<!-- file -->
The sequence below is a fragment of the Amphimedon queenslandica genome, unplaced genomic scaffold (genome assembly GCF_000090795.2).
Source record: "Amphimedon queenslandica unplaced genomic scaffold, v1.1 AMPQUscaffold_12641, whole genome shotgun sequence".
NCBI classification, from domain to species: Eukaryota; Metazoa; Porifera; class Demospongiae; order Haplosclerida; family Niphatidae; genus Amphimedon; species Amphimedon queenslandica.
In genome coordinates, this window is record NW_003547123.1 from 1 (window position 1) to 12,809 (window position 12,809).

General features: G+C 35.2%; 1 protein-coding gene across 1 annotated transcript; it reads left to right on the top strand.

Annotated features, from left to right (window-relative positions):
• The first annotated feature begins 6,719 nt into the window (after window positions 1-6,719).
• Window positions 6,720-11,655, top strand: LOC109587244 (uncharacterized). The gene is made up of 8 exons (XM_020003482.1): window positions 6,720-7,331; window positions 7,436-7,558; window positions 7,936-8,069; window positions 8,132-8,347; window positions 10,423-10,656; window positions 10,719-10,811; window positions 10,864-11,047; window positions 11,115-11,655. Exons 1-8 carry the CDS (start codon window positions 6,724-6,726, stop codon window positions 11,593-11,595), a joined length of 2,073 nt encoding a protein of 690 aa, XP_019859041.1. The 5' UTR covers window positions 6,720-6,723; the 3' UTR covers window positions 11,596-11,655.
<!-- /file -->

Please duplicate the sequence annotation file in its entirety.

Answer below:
The sequence below is a fragment of the Amphimedon queenslandica genome, unplaced genomic scaffold (genome assembly GCF_000090795.2).
Source record: "Amphimedon queenslandica unplaced genomic scaffold, v1.1 AMPQUscaffold_12641, whole genome shotgun sequence".
NCBI classification, from domain to species: Eukaryota; Metazoa; Porifera; class Demospongiae; order Haplosclerida; family Niphatidae; genus Amphimedon; species Amphimedon queenslandica.
In genome coordinates, this window is record NW_003547123.1 from 1 (window position 1) to 12,809 (window position 12,809).

General features: G+C 35.2%; 1 protein-coding gene across 1 annotated transcript; it reads left to right on the top strand.

Annotated features, from left to right (window-relative positions):
• The first annotated feature begins 6,719 nt into the window (after window positions 1-6,719).
• Window positions 6,720-11,655, top strand: LOC109587244 (uncharacterized). The gene is made up of 8 exons (XM_020003482.1): window positions 6,720-7,331; window positions 7,436-7,558; window positions 7,936-8,069; window positions 8,132-8,347; window positions 10,423-10,656; window positions 10,719-10,811; window positions 10,864-11,047; window positions 11,115-11,655. Exons 1-8 carry the CDS (start codon window positions 6,724-6,726, stop codon window positions 11,593-11,595), a joined length of 2,073 nt encoding a protein of 690 aa, XP_019859041.1. The 5' UTR covers window positions 6,720-6,723; the 3' UTR covers window positions 11,596-11,655.